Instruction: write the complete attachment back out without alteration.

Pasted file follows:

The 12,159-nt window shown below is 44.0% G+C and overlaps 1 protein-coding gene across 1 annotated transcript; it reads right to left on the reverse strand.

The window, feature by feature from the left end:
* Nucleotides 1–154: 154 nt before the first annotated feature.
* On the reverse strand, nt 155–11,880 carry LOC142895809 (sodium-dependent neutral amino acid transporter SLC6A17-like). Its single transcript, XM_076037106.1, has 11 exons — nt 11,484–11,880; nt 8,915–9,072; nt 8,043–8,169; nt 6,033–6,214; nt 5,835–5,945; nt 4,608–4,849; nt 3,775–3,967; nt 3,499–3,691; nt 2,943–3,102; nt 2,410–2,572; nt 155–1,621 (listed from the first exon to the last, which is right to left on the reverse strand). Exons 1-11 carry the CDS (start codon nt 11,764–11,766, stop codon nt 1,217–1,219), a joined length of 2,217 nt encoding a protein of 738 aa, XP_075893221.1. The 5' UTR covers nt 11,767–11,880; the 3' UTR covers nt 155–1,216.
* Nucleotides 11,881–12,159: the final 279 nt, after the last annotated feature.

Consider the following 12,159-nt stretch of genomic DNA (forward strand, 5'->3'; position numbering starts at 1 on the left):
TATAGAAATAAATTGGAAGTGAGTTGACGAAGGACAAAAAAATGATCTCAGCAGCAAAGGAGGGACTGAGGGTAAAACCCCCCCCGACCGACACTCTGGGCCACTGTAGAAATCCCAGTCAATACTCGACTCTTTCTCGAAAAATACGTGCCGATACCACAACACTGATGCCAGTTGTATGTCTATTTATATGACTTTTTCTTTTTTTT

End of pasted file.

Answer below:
The 12,159-nt window shown below is 44.0% G+C and overlaps 1 protein-coding gene across 1 annotated transcript; it reads right to left on the reverse strand.

The window, feature by feature from the left end:
* Nucleotides 1–154: 154 nt before the first annotated feature.
* On the reverse strand, nt 155–11,880 carry LOC142895809 (sodium-dependent neutral amino acid transporter SLC6A17-like). Its single transcript, XM_076037106.1, has 11 exons — nt 11,484–11,880; nt 8,915–9,072; nt 8,043–8,169; nt 6,033–6,214; nt 5,835–5,945; nt 4,608–4,849; nt 3,775–3,967; nt 3,499–3,691; nt 2,943–3,102; nt 2,410–2,572; nt 155–1,621 (listed from the first exon to the last, which is right to left on the reverse strand). Exons 1-11 carry the CDS (start codon nt 11,764–11,766, stop codon nt 1,217–1,219), a joined length of 2,217 nt encoding a protein of 738 aa, XP_075893221.1. The 5' UTR covers nt 11,767–11,880; the 3' UTR covers nt 155–1,216.
* Nucleotides 11,881–12,159: the final 279 nt, after the last annotated feature.

Consider the following 12,159-nt stretch of genomic DNA (forward strand, 5'->3'; position numbering starts at 1 on the left):
TATAGAAATAAATTGGAAGTGAGTTGACGAAGGACAAAAAAATGATCTCAGCAGCAAAGGAGGGACTGAGGGTAAAACCCCCCCCGACCGACACTCTGGGCCACTGTAGAAATCCCAGTCAATACTCGACTCTTTCTCGAAAAATACGTGCCGATACCACAACACTGATGCCAGTTGTATGTCTATTTATATGACTTTTTCTTTTTTTT